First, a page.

OFPP Issues Final Rule for Elimination of the Exemption From Cost Accounting Standards for Contracts and Subcontracts Executed and Performed Entirely Outside the United States, Its Territories, and Po

August 10, 2011

The Office of Federal Procurement Policy (OFPP), Cost Accounting Standards (CAS) Board, is publishing a final rule to eliminate the exemption from regulations regarding Cost Accounting
Standards for contracts executed and performed entirely outside the United States, its territories, and possessions. Effective Date: October 11, 2011. Federal Register Volume 76, Number 154 (Wednesday, August 10, 2011).

Section 823(a) of the Duncan Hunter National Defense Authorization Act for Fiscal Year 2009 (NDAA FY 2009) required the CAS Board to:
``(1) Review the inapplicability of the cost accounting standards, in accordance with existing exemptions, to any contract and subcontract that is executed and performed outside the United States when such a contract or subcontract is performed by a contractor that, but for the fact that the contract or subcontract is being executed and performed entirely outside the United States, would be required to comply with such standards; and (2) determine whether the application of the standards to such a contract and subcontract (or any category of such contracts and subcontracts) would benefit the Government.'' Section 823 further required the CAS Board to publish a request for information and to submit to the appropriate committees of Congress a report containing: (1) Any proposed revision to the CAS regulations as a result of the review and a copy of any proposed rulemaking implementing
the revision or (2) if no revision and rulemaking are proposed, a detailed justification for such decision.

History of the (b)(14) Overseas Exemption
The (b)(14) overseas exemption was first promulgated in 1973 at Section 3-1204 of the Armed Services Procurement Regulation (ASPR). See Defense Procurement Circular No. 115 (dated September 24, 1973). The reason given for promulgation of the (b)(14) overseas exemption was that the underlying authority for CAS, Section 2168 of the Defense Production Act (DPA), was applicable to the United States, its Territories and possessions, and the District of Columbia (Section 2163 of the DPA). The (b)(14) overseas exemption was intended to eliminate confusion that had existed at that time over the applicability of CAS outside the United States.

In 1980, the CAS Board ceased to exist under the DPA. Congress reestablished the CAS Board in 1988 under Section 22 of the OFPP Act, 41 U.S.C. 1501 [formerly, 41 U.S.C. 422]. Unlike the DPA, under the OFPP Act, CAS is not limited in applicability to the United States. However, in 1991, the CAS Board, after reviewing the rules and regulations applicable to the administration of CAS, opted to retain the (b)(14) overseas exemption.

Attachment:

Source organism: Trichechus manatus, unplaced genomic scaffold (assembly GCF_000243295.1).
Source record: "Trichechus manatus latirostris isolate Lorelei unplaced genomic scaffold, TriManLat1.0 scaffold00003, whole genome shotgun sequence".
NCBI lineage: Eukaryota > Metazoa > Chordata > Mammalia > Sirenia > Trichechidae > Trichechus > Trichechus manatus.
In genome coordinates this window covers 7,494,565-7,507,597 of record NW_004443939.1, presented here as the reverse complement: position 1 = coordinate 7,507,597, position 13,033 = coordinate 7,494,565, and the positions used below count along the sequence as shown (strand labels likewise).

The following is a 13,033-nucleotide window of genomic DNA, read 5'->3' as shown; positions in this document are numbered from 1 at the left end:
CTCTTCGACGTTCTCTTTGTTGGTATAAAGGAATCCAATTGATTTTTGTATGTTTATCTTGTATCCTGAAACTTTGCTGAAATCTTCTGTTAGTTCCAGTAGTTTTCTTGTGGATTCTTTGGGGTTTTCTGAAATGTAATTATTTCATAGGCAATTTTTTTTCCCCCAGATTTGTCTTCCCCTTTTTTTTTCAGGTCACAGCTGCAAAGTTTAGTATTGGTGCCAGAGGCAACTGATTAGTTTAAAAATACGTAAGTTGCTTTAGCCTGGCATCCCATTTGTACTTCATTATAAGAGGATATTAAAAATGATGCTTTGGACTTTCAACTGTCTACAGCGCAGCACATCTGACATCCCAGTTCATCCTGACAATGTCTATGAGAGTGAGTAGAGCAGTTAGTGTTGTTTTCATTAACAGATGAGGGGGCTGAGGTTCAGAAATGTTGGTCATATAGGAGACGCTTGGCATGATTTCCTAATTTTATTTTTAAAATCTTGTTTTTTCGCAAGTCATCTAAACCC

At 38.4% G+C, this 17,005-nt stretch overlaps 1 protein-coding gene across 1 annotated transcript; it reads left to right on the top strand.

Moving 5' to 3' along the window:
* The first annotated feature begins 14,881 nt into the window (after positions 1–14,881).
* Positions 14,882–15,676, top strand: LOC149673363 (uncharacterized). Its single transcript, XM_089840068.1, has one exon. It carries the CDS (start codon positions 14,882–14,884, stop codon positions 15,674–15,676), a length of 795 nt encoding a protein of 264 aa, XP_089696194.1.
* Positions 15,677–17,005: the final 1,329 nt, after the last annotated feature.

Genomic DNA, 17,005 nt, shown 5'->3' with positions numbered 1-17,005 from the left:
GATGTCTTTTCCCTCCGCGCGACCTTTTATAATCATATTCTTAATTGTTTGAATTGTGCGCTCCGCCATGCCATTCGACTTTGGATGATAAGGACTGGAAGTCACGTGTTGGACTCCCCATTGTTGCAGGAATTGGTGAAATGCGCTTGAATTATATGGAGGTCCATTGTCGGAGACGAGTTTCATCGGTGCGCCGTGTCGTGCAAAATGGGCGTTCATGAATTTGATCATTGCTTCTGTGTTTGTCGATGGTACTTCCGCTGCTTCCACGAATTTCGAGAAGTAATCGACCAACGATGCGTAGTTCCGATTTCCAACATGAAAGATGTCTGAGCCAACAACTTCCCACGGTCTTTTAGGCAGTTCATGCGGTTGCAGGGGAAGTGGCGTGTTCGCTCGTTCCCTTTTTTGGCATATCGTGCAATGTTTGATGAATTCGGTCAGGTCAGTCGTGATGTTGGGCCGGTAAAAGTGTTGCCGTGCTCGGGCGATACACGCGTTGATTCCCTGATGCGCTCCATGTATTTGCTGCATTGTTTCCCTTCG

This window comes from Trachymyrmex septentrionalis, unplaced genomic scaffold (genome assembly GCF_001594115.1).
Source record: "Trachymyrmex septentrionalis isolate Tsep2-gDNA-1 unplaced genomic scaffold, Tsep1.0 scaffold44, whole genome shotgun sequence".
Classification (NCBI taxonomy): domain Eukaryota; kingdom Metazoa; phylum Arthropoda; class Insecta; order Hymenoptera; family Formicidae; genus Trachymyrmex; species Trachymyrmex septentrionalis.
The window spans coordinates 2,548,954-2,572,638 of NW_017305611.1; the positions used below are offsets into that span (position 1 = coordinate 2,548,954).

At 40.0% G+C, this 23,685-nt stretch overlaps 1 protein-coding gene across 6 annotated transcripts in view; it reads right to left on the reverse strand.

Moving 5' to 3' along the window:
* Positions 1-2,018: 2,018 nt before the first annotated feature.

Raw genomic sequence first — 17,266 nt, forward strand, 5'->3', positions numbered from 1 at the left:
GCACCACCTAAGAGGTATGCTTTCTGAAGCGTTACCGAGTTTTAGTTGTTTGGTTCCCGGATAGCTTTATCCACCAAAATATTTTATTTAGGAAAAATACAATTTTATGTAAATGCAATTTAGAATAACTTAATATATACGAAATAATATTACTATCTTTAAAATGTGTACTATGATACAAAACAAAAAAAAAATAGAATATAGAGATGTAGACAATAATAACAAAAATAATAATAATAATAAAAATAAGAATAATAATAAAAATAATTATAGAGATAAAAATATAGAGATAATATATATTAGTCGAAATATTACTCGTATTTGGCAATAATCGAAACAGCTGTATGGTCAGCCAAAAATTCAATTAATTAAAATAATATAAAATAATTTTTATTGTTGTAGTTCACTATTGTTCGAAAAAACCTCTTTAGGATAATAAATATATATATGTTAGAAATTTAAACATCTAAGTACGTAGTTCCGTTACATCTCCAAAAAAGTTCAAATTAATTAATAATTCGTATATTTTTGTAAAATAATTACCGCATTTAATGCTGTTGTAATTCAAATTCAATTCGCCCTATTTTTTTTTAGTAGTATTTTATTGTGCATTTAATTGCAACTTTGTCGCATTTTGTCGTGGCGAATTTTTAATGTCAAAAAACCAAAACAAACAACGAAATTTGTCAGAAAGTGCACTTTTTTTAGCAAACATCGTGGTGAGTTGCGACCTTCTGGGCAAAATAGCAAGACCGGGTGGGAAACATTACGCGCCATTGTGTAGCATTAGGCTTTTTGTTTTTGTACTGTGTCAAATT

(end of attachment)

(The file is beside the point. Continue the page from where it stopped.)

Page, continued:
The CAS Board later sought to reevaluate the (b)(14) overseas exemption. On September 13, 2005, the CAS Board published a notice seeking comment on the Staff Discussion Paper (SDP) discussing the appropriateness of continuing the exemption (70 FR 53977). Only three public comments were received, all of which supported retaining the exemption. The CAS Board took no further action at that time and published a notice discontinuing the review on February 13, 2008 (73 FR 8259).

In response to Section 823(a) of NDAA FY 2009, the CAS Board published on April 23, 2009, another notice requesting information on six general questions regarding the (b)(14) overseas exemption (74 FR 18491). In addition to this notice, the CAS Board requested assessments directly from three Federal agencies with significant volume of contracts performed outside of the United States--the Department of Defense (DOD), the Department of State (DOS) and the United States Agency for International Development (USAID). After reviewing the comments received from the notice and the assessments of the three Federal agencies, the CAS Board published a Notice of Proposed Rule (NPR) on October 20, 2010, proposing to eliminate the (b)(14) overseas exemption (75 FR 64684). A copy of the proposed rule was provided to the appropriate committees of Congress in accordance with Section 823.

Conclusions
The CAS Board has considered the comments received in response to the NPR, which are available to the public on the CAS Board's Web site at http://www.whitehouse.gov/omb/casb_index_public_comments/ and http://www.regulations.gov, and has concluded that the (b)(14) overseas exemption should be eliminated. Although the CAS Board's responses to specific comments received are discussed later in this notice, the principal reasons for eliminating the exemptions are as follows:
    (1) The statutory basis originally used to justify the (b)(14) overseas exemption no longer exists. Absent such justification, the CAS Board must give deference to the existing CAS applicability statutes as mandatory for use by all executive agencies and by contractors and subcontractors in estimating, accumulating, and reporting costs in connection with pricing and administration of, and settlement of disputes concerning, all negotiated prime contract and subcontract procurements with the United States (41 U.S.C. 1502(b)(1)(B) [formerly,
41 U.S.C. 422(f)(2)(A)]).
    (2) There is not an accounting basis for the (b)(14) overseas exemption. The place of contract execution and performance is not germane to the fundamental requirements and practices set forth in CAS used to measure, assign, and allocate the costs of contract performance.
    (3) The CAS Board was not persuaded that the imposition of CAS in situations where the (b)(14) overseas had been applied would create hardships for Federal agencies, prime contractors, and subcontractors, particularly in view of mitigating factors. Foremost among these factors would be that a contractor would still have available the exemption at 48 CFR 9903.201-1(b)(4) which states ``Contracts and subcontracts with foreign governments or their agents or instrumentalities or, insofar as the requirements of CAS other than 9904.401 and 9904.402 are concerned, any contract or subcontract awarded to a foreign concern.'' In the CAS Board's view, the imposition of CAS 401, ``Consistency in Estimating, Accumulating and Reporting Costs,'' and CAS 402, ``Consistency in Allocating Costs Incurred for the Same Purpose,'' are the minimal requirements necessary to meet the requirements of CAS. In the Board's view, these minimal requirements are not substantively different from what is already imposed under the Federal Acquisition Regulation (FAR).

Public Comments to the Notice of Proposed Rule